Since 1976, the backflow prevention program has been in effect pursuant to Section 408 of the Lake County Sewer Use Ordinance. The Ordinance was designed to provide protection from reverse sewer flow conditions in gravity-fed collection systems. Unfortunately, sewage doesn't always flow downhill as it should. Some residential developments are constructed in low-lying areas, areas with high water tables, or areas prone to source control problems (i.e. grease, roots, etc.). A properly installed and maintained backflow valve will prevent unexpected backup events and provide peace of mind through protection in the event of reverse flow conditions.
Sewage mishaps occur from a variety of causes including debris in the sewage collection system; accumulated cooking grease, and various other unusual obstructions. Sewer back-ups (surcharges) can also occur from temporary blockages for sewer repairs; volume overload from winter storms; illegal connections; localized flooding; inflow and infiltration; mechanical malfunctions at pumping stations; and power outages.
Often, sewer backflows result in property damage, high cleanup costs, loss of business revenue/customers, and legal disputes. The installation of a backwater valve can prevent many of these situations.
Section 408 of the Lake County Sewer Use Ordinance (Backflow Prevention Devices, Maintenance) states:
Where a sewer serves plumbing fixtures that are located less than one foot above the rim elevation of the upstream manhole or rod hole in the reach of the main sewer into which the side sewer connects, it shall be protected from backflow of sewage by installing a backflow prevention device of an approved type and in the manner prescribed by the Administrator. Any such backflow device shall be installed by the applicant for sewer service at the sole cost and expense of the applicant. The maintenance of the backflow device shall be the sole obligation of the permittee or his successor in interest. The District shall be under no obligation to ascertain that the backflow device continues in operating condition. (Order Number 871, 2-2-76).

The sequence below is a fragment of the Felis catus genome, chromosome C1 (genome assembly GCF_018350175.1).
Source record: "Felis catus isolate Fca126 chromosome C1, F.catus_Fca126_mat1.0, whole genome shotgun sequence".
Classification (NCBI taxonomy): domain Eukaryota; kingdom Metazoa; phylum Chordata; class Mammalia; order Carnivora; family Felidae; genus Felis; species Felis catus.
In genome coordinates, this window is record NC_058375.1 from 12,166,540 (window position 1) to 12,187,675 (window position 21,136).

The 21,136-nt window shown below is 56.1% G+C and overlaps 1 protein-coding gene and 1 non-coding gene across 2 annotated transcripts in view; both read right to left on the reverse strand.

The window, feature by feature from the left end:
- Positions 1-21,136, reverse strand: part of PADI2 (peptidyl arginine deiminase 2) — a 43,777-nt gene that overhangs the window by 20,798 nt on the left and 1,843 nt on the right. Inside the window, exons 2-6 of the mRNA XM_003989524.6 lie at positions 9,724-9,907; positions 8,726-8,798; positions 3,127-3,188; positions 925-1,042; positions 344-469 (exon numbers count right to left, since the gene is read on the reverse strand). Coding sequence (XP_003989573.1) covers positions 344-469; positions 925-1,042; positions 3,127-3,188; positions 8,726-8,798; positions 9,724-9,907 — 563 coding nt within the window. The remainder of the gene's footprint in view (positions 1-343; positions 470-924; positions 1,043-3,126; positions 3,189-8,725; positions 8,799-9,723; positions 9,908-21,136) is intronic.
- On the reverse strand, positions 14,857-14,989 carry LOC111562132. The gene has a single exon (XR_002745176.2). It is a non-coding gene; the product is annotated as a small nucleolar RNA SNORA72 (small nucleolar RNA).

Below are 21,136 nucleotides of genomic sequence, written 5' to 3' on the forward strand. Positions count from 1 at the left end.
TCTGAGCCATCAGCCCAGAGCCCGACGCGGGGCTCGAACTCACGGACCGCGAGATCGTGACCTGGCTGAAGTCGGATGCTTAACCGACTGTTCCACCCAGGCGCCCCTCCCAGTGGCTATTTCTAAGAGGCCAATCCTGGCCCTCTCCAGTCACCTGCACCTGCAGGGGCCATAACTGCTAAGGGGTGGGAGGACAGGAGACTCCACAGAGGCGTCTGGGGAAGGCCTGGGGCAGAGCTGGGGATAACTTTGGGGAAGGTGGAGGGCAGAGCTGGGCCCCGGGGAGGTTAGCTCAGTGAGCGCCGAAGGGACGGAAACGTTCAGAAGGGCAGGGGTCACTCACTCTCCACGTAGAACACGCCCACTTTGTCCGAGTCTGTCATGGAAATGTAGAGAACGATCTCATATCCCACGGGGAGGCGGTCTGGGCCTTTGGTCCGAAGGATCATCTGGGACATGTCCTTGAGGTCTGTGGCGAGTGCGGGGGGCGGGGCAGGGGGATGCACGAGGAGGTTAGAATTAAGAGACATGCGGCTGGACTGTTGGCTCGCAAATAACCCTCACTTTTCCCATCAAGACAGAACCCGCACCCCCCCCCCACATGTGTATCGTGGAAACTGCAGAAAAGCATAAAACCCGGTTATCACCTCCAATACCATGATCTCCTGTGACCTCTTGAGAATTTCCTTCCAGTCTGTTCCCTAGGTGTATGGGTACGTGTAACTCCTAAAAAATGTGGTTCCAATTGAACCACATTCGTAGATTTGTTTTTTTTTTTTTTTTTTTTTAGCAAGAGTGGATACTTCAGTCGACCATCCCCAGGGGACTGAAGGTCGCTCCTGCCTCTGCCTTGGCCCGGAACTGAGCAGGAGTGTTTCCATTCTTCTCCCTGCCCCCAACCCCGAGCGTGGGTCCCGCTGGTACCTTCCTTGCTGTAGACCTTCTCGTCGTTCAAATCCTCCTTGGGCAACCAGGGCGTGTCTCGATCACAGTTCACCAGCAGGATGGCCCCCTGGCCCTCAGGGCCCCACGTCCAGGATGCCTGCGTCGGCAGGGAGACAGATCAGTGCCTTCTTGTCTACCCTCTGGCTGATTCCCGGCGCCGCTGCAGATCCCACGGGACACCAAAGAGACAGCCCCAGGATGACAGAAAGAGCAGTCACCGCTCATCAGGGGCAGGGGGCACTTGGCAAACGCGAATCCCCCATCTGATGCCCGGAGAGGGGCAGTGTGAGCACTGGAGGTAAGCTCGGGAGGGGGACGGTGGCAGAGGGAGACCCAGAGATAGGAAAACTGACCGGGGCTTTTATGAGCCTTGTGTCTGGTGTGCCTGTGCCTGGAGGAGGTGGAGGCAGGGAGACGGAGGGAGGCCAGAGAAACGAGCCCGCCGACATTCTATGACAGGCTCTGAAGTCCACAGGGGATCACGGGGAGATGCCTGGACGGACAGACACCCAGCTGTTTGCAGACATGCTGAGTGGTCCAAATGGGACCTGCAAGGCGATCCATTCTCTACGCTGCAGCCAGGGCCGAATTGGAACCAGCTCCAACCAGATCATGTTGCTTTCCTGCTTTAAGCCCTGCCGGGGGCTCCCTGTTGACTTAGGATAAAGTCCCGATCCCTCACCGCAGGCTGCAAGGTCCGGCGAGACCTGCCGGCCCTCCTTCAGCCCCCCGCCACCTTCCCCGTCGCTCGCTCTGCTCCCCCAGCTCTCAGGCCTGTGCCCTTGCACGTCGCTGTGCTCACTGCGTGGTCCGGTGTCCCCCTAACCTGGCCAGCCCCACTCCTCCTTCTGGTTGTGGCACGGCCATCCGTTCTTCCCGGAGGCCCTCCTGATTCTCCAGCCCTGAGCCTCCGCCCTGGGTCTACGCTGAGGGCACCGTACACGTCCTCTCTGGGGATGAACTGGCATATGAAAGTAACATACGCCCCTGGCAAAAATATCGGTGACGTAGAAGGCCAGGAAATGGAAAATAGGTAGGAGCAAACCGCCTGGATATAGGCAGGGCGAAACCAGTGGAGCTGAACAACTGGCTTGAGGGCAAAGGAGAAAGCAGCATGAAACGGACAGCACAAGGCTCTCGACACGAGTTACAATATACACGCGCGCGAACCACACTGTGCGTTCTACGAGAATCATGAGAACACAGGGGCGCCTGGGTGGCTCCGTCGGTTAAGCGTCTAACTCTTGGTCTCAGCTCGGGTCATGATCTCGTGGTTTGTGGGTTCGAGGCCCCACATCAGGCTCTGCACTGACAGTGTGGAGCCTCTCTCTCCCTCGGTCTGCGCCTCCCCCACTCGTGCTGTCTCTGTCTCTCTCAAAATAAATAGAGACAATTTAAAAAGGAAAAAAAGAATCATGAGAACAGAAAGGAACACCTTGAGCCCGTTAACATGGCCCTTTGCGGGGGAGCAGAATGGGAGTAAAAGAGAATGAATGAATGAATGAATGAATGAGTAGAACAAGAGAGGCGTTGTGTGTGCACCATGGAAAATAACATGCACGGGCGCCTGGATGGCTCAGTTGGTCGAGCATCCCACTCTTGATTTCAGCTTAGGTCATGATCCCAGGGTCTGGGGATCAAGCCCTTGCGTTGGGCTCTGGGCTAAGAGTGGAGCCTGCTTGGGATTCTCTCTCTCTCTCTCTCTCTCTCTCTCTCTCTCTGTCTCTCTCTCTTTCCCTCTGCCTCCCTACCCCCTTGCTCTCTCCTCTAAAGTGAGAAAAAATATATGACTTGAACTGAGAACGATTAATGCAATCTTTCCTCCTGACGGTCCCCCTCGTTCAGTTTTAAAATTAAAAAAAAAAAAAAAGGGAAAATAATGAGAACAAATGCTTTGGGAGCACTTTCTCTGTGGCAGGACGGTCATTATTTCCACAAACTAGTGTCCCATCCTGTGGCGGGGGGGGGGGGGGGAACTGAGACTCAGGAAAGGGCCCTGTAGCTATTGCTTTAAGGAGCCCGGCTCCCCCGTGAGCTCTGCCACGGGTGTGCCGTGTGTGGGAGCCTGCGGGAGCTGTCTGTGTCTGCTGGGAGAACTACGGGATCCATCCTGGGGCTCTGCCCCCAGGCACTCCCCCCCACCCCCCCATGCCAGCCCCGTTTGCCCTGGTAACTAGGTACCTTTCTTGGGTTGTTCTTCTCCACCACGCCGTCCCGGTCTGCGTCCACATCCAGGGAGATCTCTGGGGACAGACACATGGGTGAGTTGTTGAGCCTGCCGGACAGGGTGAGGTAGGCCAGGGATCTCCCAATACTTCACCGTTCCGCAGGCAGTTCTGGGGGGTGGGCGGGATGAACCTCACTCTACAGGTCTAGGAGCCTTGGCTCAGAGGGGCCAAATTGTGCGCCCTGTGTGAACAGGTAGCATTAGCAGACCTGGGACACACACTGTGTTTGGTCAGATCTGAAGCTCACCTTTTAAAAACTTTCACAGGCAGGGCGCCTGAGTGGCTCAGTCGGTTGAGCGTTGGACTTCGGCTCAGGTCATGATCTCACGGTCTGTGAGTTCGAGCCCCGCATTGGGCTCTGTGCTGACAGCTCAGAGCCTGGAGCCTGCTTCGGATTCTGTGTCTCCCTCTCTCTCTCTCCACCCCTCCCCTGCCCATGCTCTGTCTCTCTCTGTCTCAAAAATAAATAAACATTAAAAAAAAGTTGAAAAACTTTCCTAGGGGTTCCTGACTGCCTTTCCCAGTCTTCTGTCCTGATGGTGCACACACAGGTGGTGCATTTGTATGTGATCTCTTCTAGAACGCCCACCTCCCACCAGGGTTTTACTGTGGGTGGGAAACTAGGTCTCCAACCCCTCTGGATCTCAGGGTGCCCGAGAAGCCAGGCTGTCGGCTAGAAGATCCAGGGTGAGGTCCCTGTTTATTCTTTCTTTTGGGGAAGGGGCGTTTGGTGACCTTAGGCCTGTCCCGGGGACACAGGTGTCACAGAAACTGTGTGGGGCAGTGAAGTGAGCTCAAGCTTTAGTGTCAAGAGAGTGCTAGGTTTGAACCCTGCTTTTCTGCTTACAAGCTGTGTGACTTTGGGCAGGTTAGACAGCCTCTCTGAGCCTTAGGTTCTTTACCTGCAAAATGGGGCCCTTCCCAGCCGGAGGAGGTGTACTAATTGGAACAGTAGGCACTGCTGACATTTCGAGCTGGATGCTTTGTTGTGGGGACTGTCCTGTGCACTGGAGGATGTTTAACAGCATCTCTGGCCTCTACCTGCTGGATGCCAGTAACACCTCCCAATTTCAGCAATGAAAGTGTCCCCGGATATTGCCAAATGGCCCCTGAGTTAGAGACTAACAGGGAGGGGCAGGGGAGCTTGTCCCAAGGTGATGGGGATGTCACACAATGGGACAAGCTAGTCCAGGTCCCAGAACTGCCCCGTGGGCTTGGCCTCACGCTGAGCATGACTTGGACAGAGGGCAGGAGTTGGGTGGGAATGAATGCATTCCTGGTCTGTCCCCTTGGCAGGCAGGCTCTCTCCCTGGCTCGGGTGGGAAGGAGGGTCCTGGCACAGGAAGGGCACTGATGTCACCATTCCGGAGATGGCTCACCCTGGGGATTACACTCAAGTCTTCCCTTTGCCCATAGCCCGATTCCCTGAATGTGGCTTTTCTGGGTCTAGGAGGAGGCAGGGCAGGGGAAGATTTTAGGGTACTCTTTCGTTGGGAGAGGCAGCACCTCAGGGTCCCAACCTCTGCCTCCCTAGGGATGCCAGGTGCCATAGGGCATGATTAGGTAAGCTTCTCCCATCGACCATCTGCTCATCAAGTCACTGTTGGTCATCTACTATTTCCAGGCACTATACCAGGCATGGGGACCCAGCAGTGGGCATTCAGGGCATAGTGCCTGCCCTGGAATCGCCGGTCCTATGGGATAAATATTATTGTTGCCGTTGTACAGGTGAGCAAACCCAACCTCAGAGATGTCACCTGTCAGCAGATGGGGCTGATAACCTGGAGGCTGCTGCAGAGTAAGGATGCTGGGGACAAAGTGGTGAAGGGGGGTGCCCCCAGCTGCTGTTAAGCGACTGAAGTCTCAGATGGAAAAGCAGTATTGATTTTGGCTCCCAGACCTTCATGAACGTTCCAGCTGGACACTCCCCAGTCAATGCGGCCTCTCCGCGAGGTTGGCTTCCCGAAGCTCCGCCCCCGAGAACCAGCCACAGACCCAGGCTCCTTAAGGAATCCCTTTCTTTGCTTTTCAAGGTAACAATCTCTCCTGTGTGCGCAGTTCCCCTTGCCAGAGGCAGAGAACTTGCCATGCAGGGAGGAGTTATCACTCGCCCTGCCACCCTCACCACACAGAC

There are a variety of backflow devices available and licensed plumbers are familiar with the installation of such devices. The backflow valve needs to be accessible for routine inspection and service, and the installation should allow the working components of the valve to be quickly and easily serviced. Backflow devices are typically located between the building cleanout and the building. A properly installed backflow valve will assure compliance with Section 408 of the Sewer Use Ordinance, reduce exposure, economic liability, and health hazards.
Special Districts cannot and does not endorse any one particular supplier or brand, but is always on the lookout for new and innovative technologies to help our customers.
Rules & Regulations
On May 9, 1985, the Lake County Board of Supervisors adopted Article VI to Chapter 9 of the Lake County Code (PDF) establishing a cross-connection control program for all district customers. In addition, Appendix D specifically includes a cross-connection program for Kelseyville County Waterworks District Number 3 customers.
- What is a Backflow prevention program?
It is a program required by the California Department of Public Health (CDPH) to detect and prevent other (non-drinking) water sources from entering the public water system.
- What is a cross-connection?
Cross-connections potentially enable other (non-drinking) water sources of unknown quality to co-mingle with the public water system. Our backflow prevention program identifies and prevents cross-connections. A backflow prevention device will be required if a potential for cross-connection exists.
If your home water system is connected to a source of water other than your water supply - a cross-connection has occurred. "Indirect" cross-connections may occur by garden hoses and temporary connections that may be connected for only a few minutes. Direct cross-connections are more permanent hard-pipe arrangements.
- What is backflow?
Backflow is the backward flow of water through a pipe into the public water system. The normal direction of water flow is from the utility water main to homes or businesses. The backflow of water from home plumbing systems into community drinking water happens when water is pulled backward due to a pressure loss in the utility main pipe or pushed back by a pressure source like a well pump.
- How can this happen?
Contamination of drinking water is usually the result of cross-connections of piping between your drinking water and some other source such as an irrigation well, pond, swimming pool, or Clear Lake. The American Water Works Association (AWWA) estimates over 100,000 cross-connections occur each day - half of these from garden hoses. Backflow preventers are designed and installed to prevent the flow of water backwards through the pipe.
- What is an indirect cross-connection?
This is a temporary cross-connection that may exist for a short period of time. A good example of an indirect cross-connection is a garden hose attached to an outside hose bib with the end of the hose submerged in a pail, swimming pool, or pesticide dispenser. Of additional concern is that some people use the garden hose to flush out sewers and drain pipes.